The Unique Characteristics and Limitations of “Facts”

By September 1st, 2013

                                                         AVAILABILITY OF MACK W. BORGEN’S BOOK

THE RELEVANCE OF REASON  – The Hard Facts and Real Data About the State of Current America

                                                                        – Business and Politics –

(Brody and Schmitt Publishers, an Imprint of Summerland Publishing)(2013)

 The Relevance of Reason – Business and Politics is the first book in Mack W. Borgen’s seven-book The Chance of a Lifetime series. You are invited to get a copy of The Relevance of Reason – Business and Politics which is now available by just clicking or You may also order it directly from my publisher’s website at 

Please also remember to ask for The Relevance of Reason at your local bookstore, and if you would be willing, I respectfully ask that you tell your friends about The Relevance of Reason and post/reference/like it on your social media accounts. THANK YOU.


                                           The Unique Characteristics and Limitations of “Facts”

Part of the reason for the seeming subjugation of reason in our national conversation lies simply in the first fact — that the world is complicated. Worse than that, facts themselves possess certain unique characteristics and are subject to their own unique limitations — possibly the worst of which being that they can be hard to find.

Their use can at times almost be risky since facts alone rarely tell the story. Fact alone rarely explains history. Facts alone rarely point either with certainly or with clarity to any set of answers. To the contrary, facts can be almost chameleon in nature. While on the one hand they can be raw, hard, powerful and convincing. On the other hand, if misused, they can also be merely the convenient tools of demagogues.

Another characteristics especially, for example, in our contemporary debates and discussions characterized by rigid team politics and us/them thinking, facts are routinely dismissed or wholly ignored due solely to the identity or the purpose of the speaker. By another line of attack, in the context of our American conversation, facts are sometimes discarded as dated, old, yesterday’s news, and “oh, so 5 minutes ago.” The entire power, persuasiveness, and utility of facts can be contained by the assertion —  true or otherwise — that the subject has already been addressed or that the facts have been overtaken by intervening events or by a new stream of facts —- of which, in this accelerated age of Big Data, there are many.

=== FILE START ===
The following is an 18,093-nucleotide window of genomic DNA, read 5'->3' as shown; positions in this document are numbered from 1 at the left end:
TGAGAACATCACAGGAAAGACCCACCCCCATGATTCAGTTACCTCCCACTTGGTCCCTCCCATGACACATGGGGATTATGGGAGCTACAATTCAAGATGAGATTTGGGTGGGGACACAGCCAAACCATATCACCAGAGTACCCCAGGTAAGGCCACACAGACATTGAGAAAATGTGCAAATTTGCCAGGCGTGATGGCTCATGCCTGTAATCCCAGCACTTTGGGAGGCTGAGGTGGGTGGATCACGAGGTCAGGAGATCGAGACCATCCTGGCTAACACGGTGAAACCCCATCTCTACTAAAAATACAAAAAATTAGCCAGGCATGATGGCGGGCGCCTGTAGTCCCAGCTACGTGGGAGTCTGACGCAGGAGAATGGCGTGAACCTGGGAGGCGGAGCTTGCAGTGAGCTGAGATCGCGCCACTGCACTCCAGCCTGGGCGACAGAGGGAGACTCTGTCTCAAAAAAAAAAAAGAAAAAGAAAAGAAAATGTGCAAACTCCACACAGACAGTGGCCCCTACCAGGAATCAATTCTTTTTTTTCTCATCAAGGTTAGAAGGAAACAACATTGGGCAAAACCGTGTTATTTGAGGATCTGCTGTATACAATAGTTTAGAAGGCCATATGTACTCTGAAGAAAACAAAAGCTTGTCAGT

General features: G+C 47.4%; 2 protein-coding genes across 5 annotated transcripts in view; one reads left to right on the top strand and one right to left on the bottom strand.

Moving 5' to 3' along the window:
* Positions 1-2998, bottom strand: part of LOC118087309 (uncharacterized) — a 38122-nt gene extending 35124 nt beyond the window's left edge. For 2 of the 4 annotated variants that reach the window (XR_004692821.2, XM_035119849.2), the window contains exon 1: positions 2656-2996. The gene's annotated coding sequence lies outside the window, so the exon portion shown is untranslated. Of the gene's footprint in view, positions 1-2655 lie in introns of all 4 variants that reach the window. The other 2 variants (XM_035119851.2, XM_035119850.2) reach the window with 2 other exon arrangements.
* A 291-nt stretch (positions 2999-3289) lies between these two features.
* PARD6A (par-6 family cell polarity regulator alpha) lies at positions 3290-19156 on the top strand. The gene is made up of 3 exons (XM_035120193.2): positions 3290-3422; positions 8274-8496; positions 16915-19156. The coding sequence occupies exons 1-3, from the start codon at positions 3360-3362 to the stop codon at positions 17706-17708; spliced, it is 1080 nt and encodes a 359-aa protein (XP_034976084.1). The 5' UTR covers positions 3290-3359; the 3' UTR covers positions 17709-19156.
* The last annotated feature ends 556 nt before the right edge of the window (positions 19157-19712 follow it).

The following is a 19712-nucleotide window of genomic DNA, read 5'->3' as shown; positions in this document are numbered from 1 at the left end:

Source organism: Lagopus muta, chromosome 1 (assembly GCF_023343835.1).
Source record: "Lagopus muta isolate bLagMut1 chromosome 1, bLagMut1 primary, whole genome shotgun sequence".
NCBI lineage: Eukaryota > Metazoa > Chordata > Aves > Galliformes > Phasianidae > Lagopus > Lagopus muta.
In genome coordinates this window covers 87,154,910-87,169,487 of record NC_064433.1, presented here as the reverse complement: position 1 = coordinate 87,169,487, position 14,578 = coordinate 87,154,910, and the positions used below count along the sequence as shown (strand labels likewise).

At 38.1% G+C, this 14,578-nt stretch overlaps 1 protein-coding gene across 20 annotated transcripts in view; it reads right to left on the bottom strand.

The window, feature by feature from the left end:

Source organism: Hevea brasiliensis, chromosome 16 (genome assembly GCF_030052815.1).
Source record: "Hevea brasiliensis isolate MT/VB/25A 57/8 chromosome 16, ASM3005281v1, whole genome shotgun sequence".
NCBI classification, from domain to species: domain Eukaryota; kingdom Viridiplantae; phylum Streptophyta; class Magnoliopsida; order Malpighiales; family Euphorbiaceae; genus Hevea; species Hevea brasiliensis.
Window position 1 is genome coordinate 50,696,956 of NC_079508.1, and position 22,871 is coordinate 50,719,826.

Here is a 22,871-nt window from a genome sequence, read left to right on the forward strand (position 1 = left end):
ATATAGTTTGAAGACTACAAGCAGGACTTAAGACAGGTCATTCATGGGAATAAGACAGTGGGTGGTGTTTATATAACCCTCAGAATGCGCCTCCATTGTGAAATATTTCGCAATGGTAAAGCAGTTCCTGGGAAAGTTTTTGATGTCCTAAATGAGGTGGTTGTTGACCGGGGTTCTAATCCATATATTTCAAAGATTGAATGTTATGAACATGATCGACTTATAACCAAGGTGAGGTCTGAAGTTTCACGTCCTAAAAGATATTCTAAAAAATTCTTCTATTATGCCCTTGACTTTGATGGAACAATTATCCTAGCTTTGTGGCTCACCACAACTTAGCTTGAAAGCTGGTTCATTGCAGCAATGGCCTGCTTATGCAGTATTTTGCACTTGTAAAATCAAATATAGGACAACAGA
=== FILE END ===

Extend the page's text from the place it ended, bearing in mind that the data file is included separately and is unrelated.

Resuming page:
But the stubborn and uncompromising and overarching reality is that facts must remain the place to begin. Facts, just like the application of reason, must remain central to our discussion and the basis for societal decisions.

Adapted from Borgen, M., The Relevance of Reason – Business and Politics, pp. 4-5. All rights reserved. Please order your copy today. See above.

Facts of the Day

 R&D to GDP Ratio

 Total (All Sources) R&D As Percentage of GDP – United States Compared With Other Countries

      As a rough measure of a country’s interest in and commitment of its relative assets to research and development (R&D) and to innovation, the total expenditures as a percentage of GDP is a meaningful, albeit rough, measure.

                                    Total R&D Expenditures As Percentage of National GDP (2008)

Ranking     Country     R&D As Percentage  of GDP     As Percentage of Average of Top 3 Countries’

                                                                                                                 Percentage  of 4.04% R&D:GDP

1.            Israel                                             4.86%                                                          N/A

2.           Sweden                                          3.75%                                                          N/A

3.            Finland                                         3.50%                                                           N/A

4.            Japan                                            3.44%                                                         85.1%

5.            South Korea                                3.21%                                                           79.5%

6.            Switzerland                                 2.90%                                                          71.8%

7.            Taiwan                                          2.77%                                                           68.6%

8.           United States                         2.76%                                                       68.3%

9.             Denmark                                     2.72%                                                           67.3%

10.             Singapore                                    2.68%                                                           66.3%


18.            Canada                                         1.84%                                                           45.5%

Borgen, M., The Relevance of Reason – Business and Politics, p. 220, citing data from The Economist: Pocket World in Figures, 2012 Edition. All rights reserved.  Please order your copy of The Relevance  of Reason today. See above.


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